In Hong Kong, protesters sang from Les Misérables. In the West Bank, they dressed as characters from the film Avatar. In Ferguson, Missouri, they spray-painted slogans from The Hunger Games on walls. And around the world, fans of South Korean K-pop mobilized online to support Black Lives Matter.
Tracking these movements from the University of Southern California (USC), media scholar Henry Jenkins and his research partner Sangita Shresthova watched for years as young protesters drew from music, film, comic books, television games and plays to dramatize their struggles and galvanize campaigns.
“You see it again and again, everywhere you look, that this generation is conducting politics under pop culture banners,” said Jenkins, a communications, journalism, and cinematic arts professor and author of 20 books on new media, popular culture, and public life.
Jenkins and his team wondered if ordinary people could use the strategies to bridge difficult political and social differences to imagine a better future. To find out, they formed The Civic Imagination Project (CIP) in 2016 at USC’s Annenberg School for Communication and Journalism.
Jenkins and Shresthova discuss the research that led to their book “By Any Media Necessary” and their work with The Civic Imagination Project (CIP)
Their work transformed years of research into workshops, instructional handbooks, tool kits, lesson plans, and other resources for people in diverse communities across the globe to collaborate on divisive issues.
They have helped, among others, high school girls in California working on female empowerment, media makers and community organizers countering extremism in Pakistan, and faith leaders in Arkansas seeking to unite around sanctuary movements for immigrants.
Discussing the Future, Honoring the Past
Workshops take a variety of forms, but all involve heavy doses of storytelling and forcing participants out of their comfort zones.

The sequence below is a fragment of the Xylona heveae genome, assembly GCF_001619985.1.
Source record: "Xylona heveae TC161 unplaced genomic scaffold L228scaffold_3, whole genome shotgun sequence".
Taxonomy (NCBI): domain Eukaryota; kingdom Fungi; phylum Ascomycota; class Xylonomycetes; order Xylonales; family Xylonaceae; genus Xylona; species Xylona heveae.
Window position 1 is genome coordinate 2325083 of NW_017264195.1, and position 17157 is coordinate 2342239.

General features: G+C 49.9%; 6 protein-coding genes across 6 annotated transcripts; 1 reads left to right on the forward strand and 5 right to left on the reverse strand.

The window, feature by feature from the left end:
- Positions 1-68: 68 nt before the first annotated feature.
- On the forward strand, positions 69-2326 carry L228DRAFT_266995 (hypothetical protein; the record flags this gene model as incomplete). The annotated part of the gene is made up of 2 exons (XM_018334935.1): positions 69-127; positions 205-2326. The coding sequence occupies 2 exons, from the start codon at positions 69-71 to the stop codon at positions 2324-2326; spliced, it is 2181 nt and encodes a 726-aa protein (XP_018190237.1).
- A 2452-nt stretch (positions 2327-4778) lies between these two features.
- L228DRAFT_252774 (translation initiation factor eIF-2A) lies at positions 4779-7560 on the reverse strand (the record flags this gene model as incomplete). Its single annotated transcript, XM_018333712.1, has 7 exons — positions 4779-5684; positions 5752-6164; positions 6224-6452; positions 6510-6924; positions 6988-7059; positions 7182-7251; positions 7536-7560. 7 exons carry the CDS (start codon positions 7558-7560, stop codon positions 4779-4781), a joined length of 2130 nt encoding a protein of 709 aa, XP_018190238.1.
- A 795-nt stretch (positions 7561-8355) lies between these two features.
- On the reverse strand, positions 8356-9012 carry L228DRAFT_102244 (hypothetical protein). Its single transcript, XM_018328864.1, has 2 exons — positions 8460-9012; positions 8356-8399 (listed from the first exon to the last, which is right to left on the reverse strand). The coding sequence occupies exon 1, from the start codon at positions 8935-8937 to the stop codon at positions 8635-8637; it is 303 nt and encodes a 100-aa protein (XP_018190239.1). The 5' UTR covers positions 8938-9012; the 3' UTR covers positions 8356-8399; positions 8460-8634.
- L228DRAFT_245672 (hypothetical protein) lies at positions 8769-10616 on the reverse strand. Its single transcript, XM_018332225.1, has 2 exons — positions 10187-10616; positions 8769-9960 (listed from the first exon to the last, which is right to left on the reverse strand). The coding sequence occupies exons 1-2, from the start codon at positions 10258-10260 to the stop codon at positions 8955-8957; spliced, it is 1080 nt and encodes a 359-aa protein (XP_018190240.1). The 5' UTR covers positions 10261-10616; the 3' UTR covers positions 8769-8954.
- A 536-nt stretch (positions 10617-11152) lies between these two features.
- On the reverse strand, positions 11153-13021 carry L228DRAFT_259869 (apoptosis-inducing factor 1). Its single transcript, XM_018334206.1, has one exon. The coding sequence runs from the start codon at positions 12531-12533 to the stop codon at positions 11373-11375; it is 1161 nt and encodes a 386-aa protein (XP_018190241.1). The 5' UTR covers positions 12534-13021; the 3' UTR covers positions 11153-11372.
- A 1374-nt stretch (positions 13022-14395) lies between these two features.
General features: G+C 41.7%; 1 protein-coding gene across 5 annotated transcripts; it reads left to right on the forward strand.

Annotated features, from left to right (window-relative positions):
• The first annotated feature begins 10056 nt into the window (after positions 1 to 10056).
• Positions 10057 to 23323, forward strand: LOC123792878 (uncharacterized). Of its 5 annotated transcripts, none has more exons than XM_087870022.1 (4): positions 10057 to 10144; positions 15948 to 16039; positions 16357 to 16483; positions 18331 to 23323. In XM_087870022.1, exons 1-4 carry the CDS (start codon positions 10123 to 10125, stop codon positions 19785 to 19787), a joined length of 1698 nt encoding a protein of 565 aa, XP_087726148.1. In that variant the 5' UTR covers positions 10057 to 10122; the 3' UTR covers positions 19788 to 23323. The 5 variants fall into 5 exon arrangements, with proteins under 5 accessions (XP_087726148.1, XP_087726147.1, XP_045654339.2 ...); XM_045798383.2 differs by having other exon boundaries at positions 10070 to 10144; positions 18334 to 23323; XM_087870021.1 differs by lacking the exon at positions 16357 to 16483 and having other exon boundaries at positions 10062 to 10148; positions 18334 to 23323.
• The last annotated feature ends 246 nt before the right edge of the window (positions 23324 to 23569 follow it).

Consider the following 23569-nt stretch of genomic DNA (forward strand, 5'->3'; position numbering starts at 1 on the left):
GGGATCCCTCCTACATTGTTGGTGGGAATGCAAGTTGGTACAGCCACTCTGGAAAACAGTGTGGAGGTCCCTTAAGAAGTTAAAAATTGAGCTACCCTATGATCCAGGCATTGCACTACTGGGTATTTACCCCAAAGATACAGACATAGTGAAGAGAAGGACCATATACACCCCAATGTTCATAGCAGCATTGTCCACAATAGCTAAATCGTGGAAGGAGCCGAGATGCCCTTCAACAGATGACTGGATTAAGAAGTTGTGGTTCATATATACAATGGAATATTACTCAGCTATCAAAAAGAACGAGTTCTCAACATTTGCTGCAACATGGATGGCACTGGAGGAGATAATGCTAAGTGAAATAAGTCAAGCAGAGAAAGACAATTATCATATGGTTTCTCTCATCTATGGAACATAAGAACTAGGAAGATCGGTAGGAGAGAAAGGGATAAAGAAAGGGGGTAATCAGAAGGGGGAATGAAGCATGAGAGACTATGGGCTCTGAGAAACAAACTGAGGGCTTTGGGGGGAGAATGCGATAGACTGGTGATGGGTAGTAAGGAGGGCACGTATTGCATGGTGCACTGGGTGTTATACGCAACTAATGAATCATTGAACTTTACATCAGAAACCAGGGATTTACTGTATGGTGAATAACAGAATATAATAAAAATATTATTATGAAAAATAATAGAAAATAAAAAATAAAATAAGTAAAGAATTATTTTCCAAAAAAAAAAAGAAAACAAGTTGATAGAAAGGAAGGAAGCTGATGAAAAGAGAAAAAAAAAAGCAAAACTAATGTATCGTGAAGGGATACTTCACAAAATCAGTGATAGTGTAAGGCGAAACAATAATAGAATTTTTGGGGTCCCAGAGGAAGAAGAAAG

A 2017 workshop in Bowling Green, Kentucky, brought together a diverse group, including professors and researchers, business entrepreneurs and executives, workforce and community development professionals, tourism representatives, even a journalist and an artisan, to consider the future of work in a state significantly affected by the steep decline of coal mining, tobacco farming and other staple industries.
Through writing exercises and performing skits sometimes featuring fantasy, science fiction, and celebrity heroes, participants tried to reimagine the future of work in the Kentucky of 2040. The goal was to move the conversation to the future, preventing participants from deadlocking over today’s divisions.
Resistance, skepticism, and grim predictions surfaced. One participant even stood to recite a list of jobs automation would erase.
“There was a lot of fear in that room,” Shresthova said. “Just easing some of that fear was a success for us.”
They learned, too, that sometimes a discussion of the future must start with honoring the past. They asked participants to share a “memory object” that evoked their family’s work history. One man brought a 1977 Time magazine cover showing a dusty-faced miner, his uncle, and held it beside his own face to show the resemblance.